African American Museum Of Bucks Construction Progressing
African American Museum Of Bucks Construction Progressing

African American Museum Of Bucks Construction Progressing

LOWER BUCKS COUNTY, PA —The Boone Farm is being transformed.

Slowly, but surely, the farm on Route 413 in the Bridgetown area of Middletown Township is becoming the future home of the African American Museum of Bucks County.

As the nation celebrates Black History Month, the work on the farm and the efforts of the museum are being showcased.

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The Heritage Conservancy recently spotlighted “the outstanding mission” of the African American Museum of Bucks County.

“Their work helps honor the African American experience and educates the community through information and stories about the diverse cultures of Bucks County and beyond,” the Heritage Conservancy said. “They do an incredible job of offering educational resources through events, school programs, virtual education, and tours of the Underground Railroad.”

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Established in 2014, the museum has existed solely as a “mobile museum,” displaying exhibits and artifacts at schools, libraries, senior centers, and other locations throughout Bucks County.

But sometime next year, the museum will have a permanent home at Boone Farm.

The stone farmhouse dates back to 1716, making it one of the oldest surviving homes in Bucks County, said Patricia Mervine, who recently wrote a book about Boone Farm.

When Bucks County Commissioners offered the property to AAMBC in 2020, it had been vacant for nearly 40 years, Mervine told Patch.

She said that plumbing, heating, electricity, interior walls, and even some stairs from one level to another had been stripped out many years ago when renovations were started and then were halted.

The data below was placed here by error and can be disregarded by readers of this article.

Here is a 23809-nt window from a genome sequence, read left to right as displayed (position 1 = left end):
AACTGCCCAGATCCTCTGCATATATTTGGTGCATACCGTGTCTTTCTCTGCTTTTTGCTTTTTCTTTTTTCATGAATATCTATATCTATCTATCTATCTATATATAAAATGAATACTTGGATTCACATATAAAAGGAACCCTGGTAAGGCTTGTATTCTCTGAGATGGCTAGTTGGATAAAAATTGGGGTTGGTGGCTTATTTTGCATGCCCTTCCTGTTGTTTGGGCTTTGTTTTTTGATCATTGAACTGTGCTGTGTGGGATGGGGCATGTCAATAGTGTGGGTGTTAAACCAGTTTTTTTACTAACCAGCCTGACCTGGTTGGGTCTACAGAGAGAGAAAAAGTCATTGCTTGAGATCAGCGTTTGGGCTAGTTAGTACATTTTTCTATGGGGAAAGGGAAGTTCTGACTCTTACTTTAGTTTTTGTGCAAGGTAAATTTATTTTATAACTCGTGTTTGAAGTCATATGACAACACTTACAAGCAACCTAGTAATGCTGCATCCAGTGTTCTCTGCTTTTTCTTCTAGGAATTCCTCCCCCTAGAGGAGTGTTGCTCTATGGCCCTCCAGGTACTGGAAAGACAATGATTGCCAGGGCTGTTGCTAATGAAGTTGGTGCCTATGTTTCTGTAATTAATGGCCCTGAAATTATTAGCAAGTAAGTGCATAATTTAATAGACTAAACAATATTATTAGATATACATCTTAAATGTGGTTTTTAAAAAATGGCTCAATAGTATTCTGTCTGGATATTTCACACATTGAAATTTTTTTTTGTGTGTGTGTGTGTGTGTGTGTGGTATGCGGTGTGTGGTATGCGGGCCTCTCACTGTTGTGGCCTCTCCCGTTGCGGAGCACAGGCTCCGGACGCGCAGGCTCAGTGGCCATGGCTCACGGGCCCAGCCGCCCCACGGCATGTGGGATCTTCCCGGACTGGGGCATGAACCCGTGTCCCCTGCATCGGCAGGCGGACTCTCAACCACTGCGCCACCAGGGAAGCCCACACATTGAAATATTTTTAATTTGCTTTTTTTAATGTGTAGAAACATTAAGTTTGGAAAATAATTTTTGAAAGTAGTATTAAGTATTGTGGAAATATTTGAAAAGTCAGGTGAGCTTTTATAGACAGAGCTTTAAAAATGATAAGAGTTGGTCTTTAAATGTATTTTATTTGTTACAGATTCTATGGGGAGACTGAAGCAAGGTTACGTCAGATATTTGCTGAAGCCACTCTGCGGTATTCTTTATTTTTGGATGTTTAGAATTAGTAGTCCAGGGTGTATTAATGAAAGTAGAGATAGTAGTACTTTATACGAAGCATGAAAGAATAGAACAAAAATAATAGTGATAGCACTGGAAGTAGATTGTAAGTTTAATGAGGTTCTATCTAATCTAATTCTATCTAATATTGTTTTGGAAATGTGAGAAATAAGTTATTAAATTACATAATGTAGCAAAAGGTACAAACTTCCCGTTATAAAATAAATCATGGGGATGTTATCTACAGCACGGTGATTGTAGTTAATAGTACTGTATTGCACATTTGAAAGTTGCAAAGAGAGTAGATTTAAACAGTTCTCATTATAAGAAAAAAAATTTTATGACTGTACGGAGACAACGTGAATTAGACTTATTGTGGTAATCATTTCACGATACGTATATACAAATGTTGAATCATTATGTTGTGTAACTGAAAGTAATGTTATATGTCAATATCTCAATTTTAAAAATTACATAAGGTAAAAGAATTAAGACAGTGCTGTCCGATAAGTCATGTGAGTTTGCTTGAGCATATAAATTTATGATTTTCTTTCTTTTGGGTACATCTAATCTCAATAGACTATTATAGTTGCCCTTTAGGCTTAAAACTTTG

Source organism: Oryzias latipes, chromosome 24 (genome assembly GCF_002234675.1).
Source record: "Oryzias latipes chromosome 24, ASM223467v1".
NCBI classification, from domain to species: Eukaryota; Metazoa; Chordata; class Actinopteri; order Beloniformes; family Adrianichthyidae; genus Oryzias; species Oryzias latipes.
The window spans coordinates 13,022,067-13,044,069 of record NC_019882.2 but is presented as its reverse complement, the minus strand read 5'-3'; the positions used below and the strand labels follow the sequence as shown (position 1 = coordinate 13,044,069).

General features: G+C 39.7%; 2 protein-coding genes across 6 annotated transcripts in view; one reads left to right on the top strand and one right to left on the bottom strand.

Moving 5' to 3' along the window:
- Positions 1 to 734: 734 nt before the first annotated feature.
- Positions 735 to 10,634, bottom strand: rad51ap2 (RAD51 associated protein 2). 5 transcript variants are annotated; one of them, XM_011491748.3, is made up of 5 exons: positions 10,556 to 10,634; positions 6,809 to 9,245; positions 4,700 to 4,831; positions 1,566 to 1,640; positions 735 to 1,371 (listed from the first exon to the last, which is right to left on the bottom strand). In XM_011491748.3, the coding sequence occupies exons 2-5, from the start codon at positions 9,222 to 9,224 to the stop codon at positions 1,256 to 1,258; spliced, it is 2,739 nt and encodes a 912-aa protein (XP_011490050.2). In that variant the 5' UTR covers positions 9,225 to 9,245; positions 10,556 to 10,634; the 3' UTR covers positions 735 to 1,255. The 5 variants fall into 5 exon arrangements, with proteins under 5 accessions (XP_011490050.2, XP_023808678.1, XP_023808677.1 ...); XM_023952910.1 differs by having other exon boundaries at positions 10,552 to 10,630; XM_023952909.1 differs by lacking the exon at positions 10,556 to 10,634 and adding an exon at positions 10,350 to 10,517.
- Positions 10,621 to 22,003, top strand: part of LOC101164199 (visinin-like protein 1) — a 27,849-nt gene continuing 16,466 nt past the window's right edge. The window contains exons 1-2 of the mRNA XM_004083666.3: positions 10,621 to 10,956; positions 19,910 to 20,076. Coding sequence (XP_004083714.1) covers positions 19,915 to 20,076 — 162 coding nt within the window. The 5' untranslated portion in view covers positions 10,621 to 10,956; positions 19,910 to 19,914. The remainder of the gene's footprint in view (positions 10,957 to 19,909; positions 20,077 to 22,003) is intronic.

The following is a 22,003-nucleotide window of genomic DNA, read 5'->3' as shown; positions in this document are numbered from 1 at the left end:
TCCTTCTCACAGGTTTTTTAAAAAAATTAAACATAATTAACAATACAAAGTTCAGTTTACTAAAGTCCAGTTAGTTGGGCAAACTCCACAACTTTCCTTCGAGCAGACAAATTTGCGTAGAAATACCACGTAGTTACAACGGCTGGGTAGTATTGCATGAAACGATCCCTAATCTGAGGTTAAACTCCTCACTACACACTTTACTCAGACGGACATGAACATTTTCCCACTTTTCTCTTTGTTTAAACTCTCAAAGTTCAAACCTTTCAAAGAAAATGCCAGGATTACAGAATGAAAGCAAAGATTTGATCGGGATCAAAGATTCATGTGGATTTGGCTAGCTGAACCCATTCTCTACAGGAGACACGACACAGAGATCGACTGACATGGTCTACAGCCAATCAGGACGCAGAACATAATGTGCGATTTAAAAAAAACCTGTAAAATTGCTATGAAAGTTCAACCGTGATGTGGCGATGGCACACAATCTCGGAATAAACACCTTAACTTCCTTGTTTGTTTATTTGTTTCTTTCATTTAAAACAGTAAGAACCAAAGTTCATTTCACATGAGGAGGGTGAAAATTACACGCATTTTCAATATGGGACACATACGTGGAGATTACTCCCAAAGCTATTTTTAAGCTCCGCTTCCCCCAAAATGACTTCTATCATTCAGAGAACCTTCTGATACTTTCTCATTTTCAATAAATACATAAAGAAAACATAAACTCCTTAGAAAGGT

This left a blank slate and an “exciting challenge” for Voith & Mactavish Architects to design a museum of Bucks County’s African American history in a colonial-era home that, subsequent research has found, has its own history related to the African American experience.

Groundbreaking was held in November 2022.

The first major step was to connect the property to water, sewer, and electricity. Siding from the 1980s was removed from the addition made by Cheshire and Grace Boone in the 1920s, in preparation for the installation of siding more appropriate to the period of the home, Mervine said.

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New windows are on order, which will greatly improve the look and efficiency of the building.

Two floors of the farmhouse are being converted to permanent and changing exhibit spaces, a classroom with state-of-the-art technology, and a research library, made accessible to all by an elevator that is currently under construction on the back of the building.

Mervine said that many of the building’s historic features, including fireplaces and stone walls, will be retained, complemented by new oak floors, banisters, and moldings.

The exterior will have new porches and the grounds will be landscaped to provide a picnic area for visitors along the banks of Core Creek.

The museum has a $1 lease annually with the county for 30 years, Mervine said.

All of this comes with a $6 million price tag.

AAMBC has already received substantial grants and donations, but more is needed. AAMBC recently kicked off its Capital Campaign to elicit support from individuals, businesses, and organizations across the county. Donations, large and small, are welcome.

Funding for the project has also come from Bucks County in addition to substantial contributions from Parx Casino and Sesame Place.

Visit to sign up for the AAMBC newsletter and to make donations online. Email to receive information about corporate sponsorship and commemorative donations, such as opportunities to name rooms, benches, and other parts of the museum for businesses and loved ones.

“History unites us all and every voice deserves to be heard. If you share this belief, join us
in ‘Building the Dream’ of the African American Museum of Bucks County,” Mervine said.

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